New UN data released on Wednesday showed that the decline in new HIV infections which can lead to full-blown AIDS has slowed. Globally, the number of new infections dropped by only 3.6 per cent between 2020 and 2021, the smallest annual decline in new HIV infections since 2016, said UNAIDS. The agency warned that progress in prevention and treatment has faltered worldwide, putting millions of lives at risk.
“In 2021, there were 1.5 million new HIV infections and 650,000 AIDS-related deaths. This translates to 4,000 new HIV infections every day,” said Mary Mahy, UNAIDS Director a.i. Data for Impact. “That’s 4,000 people who will need to be tested, started on treatment, avoid infecting their partners, and stay on treatment for the rest of their lives. It also translates to 1,800 deaths every day due to AIDS, or one death every minute.”
Source: UNAIDS | Distribution of new HIV infections by population group.
“In Danger”, the name of the latest report by the Joint UN Programme on HIV and AIDS, coincides with the International AIDS Conference beginning this Wednesday in Montreal. It shows how new HIV infections are now rising where they had been falling, in places such as Asia and the Pacific, the world’s most populous region. In East and Southern Africa, rapid progress from previous years significantly slowed in 2021.
Despite effective HIV treatment and tools to prevent and detect infection, the pandemic has thrived during COVID-19, in mass displacement settings, and other global crises that have put a strain on resources and reshaped development financing decisions, to the detriment of HIV programmes. “If current trends continue, we expect that, in 2025, we’ll have 1.2 million people newly infected with HIV in that year. Again, that’s three times more than the 2025 target of 370.000,” said Ms. Mahy.
According to the UNAIDS report, voluntary male circumcisions that can reduce infection in men by 60 per cent, have slowed in the past two years. The UN agency also noticed a slowing in treatment roll-out over the same period. One of the most promising preventive interventions is pre-exposure prophylaxis (PrEP) as it eliminates the risk of contracting the virus after exposure. The number of people accessing PrEP doubled between 2020 and 2021, from about 820,000 to 1.6 million, primarily in Southern Africa, according to the report. But it is still far from the target set by UNAIDS of 10 million people receiving PrEP by 2025, with cost pushing it out of reach of many, globally.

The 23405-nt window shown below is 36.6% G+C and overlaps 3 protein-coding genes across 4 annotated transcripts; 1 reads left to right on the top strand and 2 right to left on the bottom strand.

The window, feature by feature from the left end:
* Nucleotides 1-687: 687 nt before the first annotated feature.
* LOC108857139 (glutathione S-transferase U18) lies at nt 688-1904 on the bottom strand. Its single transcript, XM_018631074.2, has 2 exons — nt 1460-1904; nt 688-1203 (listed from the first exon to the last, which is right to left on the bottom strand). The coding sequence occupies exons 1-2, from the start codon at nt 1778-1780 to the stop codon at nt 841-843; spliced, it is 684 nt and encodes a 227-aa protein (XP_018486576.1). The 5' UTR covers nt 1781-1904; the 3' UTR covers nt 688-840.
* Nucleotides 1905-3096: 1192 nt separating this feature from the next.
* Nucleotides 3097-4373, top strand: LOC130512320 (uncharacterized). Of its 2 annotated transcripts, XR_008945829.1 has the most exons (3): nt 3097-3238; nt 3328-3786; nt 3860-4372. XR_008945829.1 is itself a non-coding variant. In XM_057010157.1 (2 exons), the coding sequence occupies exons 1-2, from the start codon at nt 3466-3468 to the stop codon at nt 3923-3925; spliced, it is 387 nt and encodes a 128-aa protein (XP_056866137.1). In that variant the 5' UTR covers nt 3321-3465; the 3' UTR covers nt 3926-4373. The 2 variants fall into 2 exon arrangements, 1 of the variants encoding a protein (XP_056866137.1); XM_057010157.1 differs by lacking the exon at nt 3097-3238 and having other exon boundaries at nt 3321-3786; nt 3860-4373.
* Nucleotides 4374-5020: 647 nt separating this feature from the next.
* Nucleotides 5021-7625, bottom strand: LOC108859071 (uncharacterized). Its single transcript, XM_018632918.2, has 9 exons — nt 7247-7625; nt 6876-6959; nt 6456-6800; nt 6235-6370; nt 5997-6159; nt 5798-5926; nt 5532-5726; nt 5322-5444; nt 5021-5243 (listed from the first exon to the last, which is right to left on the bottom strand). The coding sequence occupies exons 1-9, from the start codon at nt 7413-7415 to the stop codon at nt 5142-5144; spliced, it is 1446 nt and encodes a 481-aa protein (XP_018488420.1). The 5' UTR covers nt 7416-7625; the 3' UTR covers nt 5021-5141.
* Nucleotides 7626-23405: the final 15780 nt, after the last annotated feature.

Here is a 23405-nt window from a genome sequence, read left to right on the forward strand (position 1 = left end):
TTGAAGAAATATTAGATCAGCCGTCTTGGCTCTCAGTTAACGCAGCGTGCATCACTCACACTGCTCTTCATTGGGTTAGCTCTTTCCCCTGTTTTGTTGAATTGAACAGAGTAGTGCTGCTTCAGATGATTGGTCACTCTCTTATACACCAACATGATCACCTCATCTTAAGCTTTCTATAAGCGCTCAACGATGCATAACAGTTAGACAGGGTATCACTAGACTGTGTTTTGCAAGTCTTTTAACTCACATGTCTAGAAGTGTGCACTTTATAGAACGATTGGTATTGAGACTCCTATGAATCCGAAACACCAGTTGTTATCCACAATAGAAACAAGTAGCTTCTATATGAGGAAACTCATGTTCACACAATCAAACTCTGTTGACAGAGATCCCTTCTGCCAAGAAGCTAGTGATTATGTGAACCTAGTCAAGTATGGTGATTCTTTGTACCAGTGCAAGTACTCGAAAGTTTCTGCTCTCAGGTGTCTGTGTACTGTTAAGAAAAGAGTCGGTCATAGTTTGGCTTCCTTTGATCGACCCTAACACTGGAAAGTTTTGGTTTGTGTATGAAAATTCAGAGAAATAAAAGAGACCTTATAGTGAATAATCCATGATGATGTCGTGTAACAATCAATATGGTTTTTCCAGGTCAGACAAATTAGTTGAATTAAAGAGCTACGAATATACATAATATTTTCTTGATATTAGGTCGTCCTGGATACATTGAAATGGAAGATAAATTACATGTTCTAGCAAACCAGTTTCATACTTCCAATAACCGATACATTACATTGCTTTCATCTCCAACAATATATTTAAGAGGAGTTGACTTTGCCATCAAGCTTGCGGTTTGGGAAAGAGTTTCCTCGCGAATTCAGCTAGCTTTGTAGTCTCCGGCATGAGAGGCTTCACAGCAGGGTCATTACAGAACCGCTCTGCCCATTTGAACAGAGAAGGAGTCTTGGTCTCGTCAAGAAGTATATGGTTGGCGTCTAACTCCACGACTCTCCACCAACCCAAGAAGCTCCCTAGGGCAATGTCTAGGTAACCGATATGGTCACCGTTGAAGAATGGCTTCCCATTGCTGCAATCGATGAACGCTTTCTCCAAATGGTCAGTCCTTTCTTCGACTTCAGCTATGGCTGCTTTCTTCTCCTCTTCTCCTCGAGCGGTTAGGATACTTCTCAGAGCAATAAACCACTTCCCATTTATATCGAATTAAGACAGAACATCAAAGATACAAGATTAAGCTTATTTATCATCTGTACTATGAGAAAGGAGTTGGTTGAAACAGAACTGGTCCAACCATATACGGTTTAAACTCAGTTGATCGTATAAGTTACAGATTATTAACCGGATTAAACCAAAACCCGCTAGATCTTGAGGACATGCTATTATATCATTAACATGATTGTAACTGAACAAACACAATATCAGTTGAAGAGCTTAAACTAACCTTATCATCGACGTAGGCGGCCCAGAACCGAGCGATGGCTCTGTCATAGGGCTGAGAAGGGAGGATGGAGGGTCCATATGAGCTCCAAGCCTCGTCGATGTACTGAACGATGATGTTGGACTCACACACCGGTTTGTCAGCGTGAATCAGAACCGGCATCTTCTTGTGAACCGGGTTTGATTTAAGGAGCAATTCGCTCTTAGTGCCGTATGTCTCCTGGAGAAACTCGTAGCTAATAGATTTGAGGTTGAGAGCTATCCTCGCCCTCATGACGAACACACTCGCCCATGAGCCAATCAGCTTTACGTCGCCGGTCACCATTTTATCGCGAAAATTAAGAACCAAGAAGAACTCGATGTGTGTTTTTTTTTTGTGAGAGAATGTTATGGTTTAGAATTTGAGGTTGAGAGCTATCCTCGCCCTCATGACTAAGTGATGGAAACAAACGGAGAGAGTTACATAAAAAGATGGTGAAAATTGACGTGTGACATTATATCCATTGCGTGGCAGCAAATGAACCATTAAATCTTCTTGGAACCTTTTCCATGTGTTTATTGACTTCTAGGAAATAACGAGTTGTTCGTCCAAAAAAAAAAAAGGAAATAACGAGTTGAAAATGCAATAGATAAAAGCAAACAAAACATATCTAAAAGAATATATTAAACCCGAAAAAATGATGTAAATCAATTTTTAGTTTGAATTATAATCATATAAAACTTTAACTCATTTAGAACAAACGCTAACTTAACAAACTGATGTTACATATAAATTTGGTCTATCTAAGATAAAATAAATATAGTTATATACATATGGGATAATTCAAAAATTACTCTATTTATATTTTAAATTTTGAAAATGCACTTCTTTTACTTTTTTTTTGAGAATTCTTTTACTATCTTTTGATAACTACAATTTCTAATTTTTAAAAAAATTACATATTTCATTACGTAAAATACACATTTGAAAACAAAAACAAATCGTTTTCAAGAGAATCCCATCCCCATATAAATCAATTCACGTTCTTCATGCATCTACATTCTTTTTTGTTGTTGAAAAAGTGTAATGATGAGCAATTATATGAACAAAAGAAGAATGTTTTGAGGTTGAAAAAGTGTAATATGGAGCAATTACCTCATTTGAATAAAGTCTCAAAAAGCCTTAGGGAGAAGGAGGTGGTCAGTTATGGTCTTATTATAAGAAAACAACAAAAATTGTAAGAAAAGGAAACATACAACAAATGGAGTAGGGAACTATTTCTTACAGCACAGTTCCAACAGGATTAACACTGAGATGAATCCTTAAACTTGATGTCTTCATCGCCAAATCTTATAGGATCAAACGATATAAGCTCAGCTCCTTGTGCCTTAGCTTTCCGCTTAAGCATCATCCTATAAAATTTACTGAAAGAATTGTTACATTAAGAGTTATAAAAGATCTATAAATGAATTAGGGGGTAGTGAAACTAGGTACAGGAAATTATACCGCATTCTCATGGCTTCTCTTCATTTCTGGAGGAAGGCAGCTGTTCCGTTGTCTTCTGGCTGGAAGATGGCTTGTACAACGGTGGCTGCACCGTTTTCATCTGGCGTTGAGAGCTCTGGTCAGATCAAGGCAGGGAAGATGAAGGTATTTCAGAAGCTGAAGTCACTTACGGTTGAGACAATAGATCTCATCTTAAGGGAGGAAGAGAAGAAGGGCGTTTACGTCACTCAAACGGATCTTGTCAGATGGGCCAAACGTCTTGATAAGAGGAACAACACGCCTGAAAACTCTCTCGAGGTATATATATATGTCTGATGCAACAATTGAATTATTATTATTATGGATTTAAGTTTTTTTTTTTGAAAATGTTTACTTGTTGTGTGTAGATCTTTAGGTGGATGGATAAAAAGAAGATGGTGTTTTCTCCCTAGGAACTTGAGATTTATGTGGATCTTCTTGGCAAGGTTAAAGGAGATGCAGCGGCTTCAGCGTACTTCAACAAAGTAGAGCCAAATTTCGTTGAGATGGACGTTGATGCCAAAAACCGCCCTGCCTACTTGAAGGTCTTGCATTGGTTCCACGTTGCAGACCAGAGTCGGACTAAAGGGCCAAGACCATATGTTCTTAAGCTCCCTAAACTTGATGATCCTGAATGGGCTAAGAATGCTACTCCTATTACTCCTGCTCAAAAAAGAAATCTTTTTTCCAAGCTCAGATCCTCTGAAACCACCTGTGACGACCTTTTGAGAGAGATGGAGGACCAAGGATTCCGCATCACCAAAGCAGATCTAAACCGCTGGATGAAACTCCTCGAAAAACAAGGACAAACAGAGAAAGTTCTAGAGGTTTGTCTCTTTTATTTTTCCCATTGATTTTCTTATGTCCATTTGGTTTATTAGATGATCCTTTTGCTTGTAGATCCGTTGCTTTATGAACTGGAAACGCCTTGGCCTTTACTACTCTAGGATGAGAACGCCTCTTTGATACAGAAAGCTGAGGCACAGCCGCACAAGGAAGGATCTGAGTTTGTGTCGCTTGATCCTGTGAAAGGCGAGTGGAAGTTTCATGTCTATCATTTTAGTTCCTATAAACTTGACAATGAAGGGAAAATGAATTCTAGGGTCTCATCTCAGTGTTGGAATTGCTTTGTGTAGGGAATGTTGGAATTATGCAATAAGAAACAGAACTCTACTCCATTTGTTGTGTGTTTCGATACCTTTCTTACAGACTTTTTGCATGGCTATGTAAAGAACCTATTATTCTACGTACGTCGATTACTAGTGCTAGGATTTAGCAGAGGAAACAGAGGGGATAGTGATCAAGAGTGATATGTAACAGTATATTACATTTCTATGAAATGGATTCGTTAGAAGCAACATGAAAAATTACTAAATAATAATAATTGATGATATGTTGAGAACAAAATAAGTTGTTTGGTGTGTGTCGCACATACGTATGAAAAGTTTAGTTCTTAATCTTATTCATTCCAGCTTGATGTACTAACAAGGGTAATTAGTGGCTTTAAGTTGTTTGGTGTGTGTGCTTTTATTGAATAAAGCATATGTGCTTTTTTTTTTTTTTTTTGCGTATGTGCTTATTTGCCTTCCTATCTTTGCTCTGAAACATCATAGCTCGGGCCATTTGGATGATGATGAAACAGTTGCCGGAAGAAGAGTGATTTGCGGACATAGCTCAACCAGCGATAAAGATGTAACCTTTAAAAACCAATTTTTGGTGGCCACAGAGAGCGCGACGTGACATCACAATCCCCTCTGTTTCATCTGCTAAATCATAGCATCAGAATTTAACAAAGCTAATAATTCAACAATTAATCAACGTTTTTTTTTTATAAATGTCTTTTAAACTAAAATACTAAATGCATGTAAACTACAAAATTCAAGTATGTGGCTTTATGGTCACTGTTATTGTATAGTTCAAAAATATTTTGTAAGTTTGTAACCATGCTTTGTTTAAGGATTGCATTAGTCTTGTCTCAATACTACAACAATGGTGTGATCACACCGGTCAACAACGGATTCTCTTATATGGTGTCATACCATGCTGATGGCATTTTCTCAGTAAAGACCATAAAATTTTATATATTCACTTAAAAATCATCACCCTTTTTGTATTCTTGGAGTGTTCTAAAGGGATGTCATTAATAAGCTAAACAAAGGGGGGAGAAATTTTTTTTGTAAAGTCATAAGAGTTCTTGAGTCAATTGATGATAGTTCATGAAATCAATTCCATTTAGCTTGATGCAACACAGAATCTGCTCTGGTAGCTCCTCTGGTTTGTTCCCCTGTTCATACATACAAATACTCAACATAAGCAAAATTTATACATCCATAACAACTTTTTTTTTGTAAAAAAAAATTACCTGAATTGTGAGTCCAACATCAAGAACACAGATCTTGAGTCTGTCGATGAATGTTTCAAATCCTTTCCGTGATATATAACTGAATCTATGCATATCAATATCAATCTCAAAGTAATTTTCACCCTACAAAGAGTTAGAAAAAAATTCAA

© UNICEF/Karin Schermbrucke | A mother and her nine-year-old son, both HIV-positive, visit a health clinic in in Mubende, Uganda.
Marked inequalities within and between countries have also stalled progress in the HIV response, and the disease itself has further widened vulnerabilities. With a new infection occurring every two minutes in 2021 among young women and teenage girls, it is a demographic that remains particularly exposed. The gendered HIV impact, particularly in Africa, has become clearer than ever during COVID, with millions of girls out of school, spikes in teenage pregnancies and gender-based violence, disruption to key HIV treatment and prevention services. In sub-Saharan Africa, teenage girls and young women are three times as likely to acquire HIV as boys and young men.
School’s elementary to beating HIV